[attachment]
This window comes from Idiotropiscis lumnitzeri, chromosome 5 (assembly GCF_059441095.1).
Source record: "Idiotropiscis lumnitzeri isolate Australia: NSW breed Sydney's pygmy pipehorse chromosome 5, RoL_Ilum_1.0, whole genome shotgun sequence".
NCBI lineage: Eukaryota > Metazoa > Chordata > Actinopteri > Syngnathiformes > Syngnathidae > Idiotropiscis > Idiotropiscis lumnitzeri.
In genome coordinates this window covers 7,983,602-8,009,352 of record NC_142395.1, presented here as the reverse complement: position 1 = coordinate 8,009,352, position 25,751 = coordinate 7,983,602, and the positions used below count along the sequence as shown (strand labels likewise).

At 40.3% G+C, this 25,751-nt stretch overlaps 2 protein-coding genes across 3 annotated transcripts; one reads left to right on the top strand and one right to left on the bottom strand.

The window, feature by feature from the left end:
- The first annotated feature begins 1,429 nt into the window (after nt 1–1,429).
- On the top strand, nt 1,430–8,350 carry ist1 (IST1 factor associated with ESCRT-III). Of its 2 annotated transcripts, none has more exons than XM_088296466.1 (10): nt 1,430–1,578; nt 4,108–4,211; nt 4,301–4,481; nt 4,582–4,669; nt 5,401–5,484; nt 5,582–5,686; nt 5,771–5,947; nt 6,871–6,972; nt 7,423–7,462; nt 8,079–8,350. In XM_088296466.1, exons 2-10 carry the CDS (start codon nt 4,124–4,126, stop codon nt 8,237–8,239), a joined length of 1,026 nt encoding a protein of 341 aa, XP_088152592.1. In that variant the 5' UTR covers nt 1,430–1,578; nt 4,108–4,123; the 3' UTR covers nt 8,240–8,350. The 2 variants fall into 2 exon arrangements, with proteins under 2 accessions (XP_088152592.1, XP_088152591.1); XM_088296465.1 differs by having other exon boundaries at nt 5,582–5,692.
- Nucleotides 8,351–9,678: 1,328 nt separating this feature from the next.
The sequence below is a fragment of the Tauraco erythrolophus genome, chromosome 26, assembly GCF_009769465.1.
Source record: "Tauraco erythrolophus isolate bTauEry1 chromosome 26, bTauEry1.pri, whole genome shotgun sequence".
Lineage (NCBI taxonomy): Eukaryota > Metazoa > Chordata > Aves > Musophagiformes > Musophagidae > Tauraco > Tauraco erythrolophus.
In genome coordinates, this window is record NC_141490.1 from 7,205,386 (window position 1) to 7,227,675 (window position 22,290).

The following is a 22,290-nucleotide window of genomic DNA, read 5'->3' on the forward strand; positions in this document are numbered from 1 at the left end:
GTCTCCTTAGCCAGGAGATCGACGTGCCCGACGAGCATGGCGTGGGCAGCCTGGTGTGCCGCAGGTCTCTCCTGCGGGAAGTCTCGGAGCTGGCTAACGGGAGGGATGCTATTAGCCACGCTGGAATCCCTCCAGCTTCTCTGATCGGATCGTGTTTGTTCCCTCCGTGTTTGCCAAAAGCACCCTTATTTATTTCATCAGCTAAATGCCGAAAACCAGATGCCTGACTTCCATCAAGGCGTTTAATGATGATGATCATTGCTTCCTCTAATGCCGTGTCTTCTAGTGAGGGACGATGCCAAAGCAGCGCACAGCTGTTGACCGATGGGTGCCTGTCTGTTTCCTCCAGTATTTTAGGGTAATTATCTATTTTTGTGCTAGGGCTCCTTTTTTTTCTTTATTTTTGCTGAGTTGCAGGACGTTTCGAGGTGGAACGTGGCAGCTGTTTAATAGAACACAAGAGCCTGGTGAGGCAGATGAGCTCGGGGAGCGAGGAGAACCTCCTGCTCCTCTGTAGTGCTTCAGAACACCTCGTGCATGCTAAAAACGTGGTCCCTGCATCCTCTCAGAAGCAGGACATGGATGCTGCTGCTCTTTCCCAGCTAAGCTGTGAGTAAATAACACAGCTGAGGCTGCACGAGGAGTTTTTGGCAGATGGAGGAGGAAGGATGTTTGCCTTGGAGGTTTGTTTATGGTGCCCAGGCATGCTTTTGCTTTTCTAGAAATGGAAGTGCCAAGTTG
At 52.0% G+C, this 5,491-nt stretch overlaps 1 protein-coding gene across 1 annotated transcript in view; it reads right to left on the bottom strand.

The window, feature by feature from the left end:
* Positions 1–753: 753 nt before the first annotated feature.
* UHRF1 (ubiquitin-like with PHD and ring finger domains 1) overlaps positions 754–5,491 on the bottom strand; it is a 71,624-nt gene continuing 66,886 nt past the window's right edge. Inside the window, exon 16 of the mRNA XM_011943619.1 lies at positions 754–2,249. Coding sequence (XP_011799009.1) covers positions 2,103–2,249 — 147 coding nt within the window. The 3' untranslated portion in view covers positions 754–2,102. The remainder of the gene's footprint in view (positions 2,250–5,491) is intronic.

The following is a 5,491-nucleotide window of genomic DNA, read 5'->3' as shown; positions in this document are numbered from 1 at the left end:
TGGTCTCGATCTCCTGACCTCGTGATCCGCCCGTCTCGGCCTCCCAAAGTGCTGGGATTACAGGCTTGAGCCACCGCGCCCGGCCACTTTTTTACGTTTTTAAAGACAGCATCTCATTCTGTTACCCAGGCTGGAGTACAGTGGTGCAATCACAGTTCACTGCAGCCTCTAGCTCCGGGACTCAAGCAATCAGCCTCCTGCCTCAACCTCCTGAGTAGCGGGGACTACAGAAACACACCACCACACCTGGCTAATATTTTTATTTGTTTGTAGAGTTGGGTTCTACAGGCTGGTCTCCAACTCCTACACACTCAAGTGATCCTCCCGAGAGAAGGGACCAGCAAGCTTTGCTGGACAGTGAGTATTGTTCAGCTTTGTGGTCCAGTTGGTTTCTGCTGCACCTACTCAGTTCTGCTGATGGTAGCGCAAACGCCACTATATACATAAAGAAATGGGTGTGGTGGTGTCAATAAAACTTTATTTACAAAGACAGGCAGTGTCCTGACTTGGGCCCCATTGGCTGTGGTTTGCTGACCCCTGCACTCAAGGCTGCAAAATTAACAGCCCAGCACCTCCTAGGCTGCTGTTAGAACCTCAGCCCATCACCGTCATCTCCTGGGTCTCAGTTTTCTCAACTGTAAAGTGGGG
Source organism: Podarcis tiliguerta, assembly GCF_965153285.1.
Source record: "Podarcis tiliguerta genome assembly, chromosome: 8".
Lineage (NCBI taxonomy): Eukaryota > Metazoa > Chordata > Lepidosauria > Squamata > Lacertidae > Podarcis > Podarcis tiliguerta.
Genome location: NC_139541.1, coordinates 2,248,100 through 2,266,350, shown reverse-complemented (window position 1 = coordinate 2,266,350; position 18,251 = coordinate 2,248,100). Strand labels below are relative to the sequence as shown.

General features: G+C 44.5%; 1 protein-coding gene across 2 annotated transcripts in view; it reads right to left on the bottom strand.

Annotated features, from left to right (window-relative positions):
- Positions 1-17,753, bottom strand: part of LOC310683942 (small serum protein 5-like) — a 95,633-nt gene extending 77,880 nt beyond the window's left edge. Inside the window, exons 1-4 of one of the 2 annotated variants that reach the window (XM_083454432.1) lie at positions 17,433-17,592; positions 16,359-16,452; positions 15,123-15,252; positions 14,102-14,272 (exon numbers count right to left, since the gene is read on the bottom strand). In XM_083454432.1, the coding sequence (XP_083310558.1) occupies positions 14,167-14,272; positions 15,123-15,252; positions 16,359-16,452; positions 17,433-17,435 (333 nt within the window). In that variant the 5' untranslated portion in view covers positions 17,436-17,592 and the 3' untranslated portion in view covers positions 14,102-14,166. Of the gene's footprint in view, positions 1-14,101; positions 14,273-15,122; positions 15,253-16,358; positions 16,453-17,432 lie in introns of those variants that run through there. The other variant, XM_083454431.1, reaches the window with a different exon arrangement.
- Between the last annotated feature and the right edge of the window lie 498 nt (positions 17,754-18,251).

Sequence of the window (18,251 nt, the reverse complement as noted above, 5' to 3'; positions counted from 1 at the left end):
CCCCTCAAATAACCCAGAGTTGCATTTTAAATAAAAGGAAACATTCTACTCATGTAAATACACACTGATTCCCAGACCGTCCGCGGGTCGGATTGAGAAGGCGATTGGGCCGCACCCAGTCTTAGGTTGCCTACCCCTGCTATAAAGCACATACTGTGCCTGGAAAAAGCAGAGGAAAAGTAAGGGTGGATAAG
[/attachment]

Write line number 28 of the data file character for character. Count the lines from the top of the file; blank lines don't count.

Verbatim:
- Positions 1-17,753, bottom strand: part of LOC310683942 (small serum protein 5-like) — a 95,633-nt gene extending 77,880 nt beyond the window's left edge. Inside the window, exons 1-4 of one of the 2 annotated variants that reach the window (XM_083454432.1) lie at positions 17,433-17,592; positions 16,359-16,452; positions 15,123-15,252; positions 14,102-14,272 (exon numbers count right to left, since the gene is read on the bottom strand). In XM_083454432.1, the coding sequence (XP_083310558.1) occupies positions 14,167-14,272; positions 15,123-15,252; positions 16,359-16,452; positions 17,433-17,435 (333 nt within the window). In that variant the 5' untranslated portion in view covers positions 17,436-17,592 and the 3' untranslated portion in view covers positions 14,102-14,166. Of the gene's footprint in view, positions 1-14,101; positions 14,273-15,122; positions 15,253-16,358; positions 16,453-17,432 lie in introns of those variants that run through there. The other variant, XM_083454431.1, reaches the window with a different exon arrangement.